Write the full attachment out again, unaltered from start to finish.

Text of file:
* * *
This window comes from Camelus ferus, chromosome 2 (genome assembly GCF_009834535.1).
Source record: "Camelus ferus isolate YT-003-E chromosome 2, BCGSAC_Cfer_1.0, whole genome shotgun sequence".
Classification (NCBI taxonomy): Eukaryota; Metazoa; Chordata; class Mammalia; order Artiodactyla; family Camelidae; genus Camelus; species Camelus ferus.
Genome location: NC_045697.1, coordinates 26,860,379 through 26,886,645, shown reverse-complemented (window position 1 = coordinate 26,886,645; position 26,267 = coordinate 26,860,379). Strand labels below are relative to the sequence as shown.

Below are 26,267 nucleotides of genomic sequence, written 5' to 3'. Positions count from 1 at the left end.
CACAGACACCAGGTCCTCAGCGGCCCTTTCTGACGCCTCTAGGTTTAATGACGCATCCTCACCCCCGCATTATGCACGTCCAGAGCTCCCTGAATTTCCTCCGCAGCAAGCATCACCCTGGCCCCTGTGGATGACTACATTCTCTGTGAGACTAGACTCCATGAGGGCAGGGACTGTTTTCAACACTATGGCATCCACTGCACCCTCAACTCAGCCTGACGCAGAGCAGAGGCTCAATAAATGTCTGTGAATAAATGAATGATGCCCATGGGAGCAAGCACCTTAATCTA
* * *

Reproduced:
This window comes from Camelus ferus, chromosome 2 (genome assembly GCF_009834535.1).
Source record: "Camelus ferus isolate YT-003-E chromosome 2, BCGSAC_Cfer_1.0, whole genome shotgun sequence".
Classification (NCBI taxonomy): Eukaryota; Metazoa; Chordata; class Mammalia; order Artiodactyla; family Camelidae; genus Camelus; species Camelus ferus.
Genome location: NC_045697.1, coordinates 26,860,379 through 26,886,645, shown reverse-complemented (window position 1 = coordinate 26,886,645; position 26,267 = coordinate 26,860,379). Strand labels below are relative to the sequence as shown.

Below are 26,267 nucleotides of genomic sequence, written 5' to 3'. Positions count from 1 at the left end.
CACAGACACCAGGTCCTCAGCGGCCCTTTCTGACGCCTCTAGGTTTAATGACGCATCCTCACCCCCGCATTATGCACGTCCAGAGCTCCCTGAATTTCCTCCGCAGCAAGCATCACCCTGGCCCCTGTGGATGACTACATTCTCTGTGAGACTAGACTCCATGAGGGCAGGGACTGTTTTCAACACTATGGCATCCACTGCACCCTCAACTCAGCCTGACGCAGAGCAGAGGCTCAATAAATGTCTGTGAATAAATGAATGATGCCCATGGGAGCAAGCACCTTAATCTA